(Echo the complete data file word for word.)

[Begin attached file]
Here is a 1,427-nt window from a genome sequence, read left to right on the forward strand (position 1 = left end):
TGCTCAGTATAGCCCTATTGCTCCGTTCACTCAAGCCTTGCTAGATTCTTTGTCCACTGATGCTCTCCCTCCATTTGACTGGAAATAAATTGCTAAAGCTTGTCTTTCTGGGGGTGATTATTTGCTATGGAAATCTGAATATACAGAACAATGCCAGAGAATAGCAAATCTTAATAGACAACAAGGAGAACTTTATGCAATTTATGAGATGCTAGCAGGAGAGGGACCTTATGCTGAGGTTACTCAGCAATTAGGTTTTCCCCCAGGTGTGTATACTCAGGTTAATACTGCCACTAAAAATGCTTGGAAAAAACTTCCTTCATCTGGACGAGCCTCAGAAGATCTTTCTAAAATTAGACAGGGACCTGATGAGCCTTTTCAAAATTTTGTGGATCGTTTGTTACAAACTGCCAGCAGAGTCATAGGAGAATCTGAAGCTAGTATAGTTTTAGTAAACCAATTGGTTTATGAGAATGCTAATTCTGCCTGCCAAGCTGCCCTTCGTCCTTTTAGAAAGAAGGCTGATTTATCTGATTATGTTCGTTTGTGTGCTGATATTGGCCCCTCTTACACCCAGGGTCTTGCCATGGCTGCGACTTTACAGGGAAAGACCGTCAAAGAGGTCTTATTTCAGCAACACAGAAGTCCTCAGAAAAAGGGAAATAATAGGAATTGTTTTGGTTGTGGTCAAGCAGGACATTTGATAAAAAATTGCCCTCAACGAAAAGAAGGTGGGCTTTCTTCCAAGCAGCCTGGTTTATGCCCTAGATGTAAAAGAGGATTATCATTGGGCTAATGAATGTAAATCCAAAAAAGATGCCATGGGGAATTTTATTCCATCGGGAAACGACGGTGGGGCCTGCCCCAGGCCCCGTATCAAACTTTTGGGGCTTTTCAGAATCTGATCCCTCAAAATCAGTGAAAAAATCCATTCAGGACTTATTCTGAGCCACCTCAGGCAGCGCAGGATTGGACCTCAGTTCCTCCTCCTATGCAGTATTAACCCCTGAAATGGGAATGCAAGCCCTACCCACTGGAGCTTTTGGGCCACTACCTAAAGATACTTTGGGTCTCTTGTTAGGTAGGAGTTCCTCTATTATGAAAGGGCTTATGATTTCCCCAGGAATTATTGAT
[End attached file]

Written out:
Here is a 1,427-nt window from a genome sequence, read left to right on the forward strand (position 1 = left end):
TGCTCAGTATAGCCCTATTGCTCCGTTCACTCAAGCCTTGCTAGATTCTTTGTCCACTGATGCTCTCCCTCCATTTGACTGGAAATAAATTGCTAAAGCTTGTCTTTCTGGGGGTGATTATTTGCTATGGAAATCTGAATATACAGAACAATGCCAGAGAATAGCAAATCTTAATAGACAACAAGGAGAACTTTATGCAATTTATGAGATGCTAGCAGGAGAGGGACCTTATGCTGAGGTTACTCAGCAATTAGGTTTTCCCCCAGGTGTGTATACTCAGGTTAATACTGCCACTAAAAATGCTTGGAAAAAACTTCCTTCATCTGGACGAGCCTCAGAAGATCTTTCTAAAATTAGACAGGGACCTGATGAGCCTTTTCAAAATTTTGTGGATCGTTTGTTACAAACTGCCAGCAGAGTCATAGGAGAATCTGAAGCTAGTATAGTTTTAGTAAACCAATTGGTTTATGAGAATGCTAATTCTGCCTGCCAAGCTGCCCTTCGTCCTTTTAGAAAGAAGGCTGATTTATCTGATTATGTTCGTTTGTGTGCTGATATTGGCCCCTCTTACACCCAGGGTCTTGCCATGGCTGCGACTTTACAGGGAAAGACCGTCAAAGAGGTCTTATTTCAGCAACACAGAAGTCCTCAGAAAAAGGGAAATAATAGGAATTGTTTTGGTTGTGGTCAAGCAGGACATTTGATAAAAAATTGCCCTCAACGAAAAGAAGGTGGGCTTTCTTCCAAGCAGCCTGGTTTATGCCCTAGATGTAAAAGAGGATTATCATTGGGCTAATGAATGTAAATCCAAAAAAGATGCCATGGGGAATTTTATTCCATCGGGAAACGACGGTGGGGCCTGCCCCAGGCCCCGTATCAAACTTTTGGGGCTTTTCAGAATCTGATCCCTCAAAATCAGTGAAAAAATCCATTCAGGACTTATTCTGAGCCACCTCAGGCAGCGCAGGATTGGACCTCAGTTCCTCCTCCTATGCAGTATTAACCCCTGAAATGGGAATGCAAGCCCTACCCACTGGAGCTTTTGGGCCACTACCTAAAGATACTTTGGGTCTCTTGTTAGGTAGGAGTTCCTCTATTATGAAAGGGCTTATGATTTCCCCAGGAATTATTGAT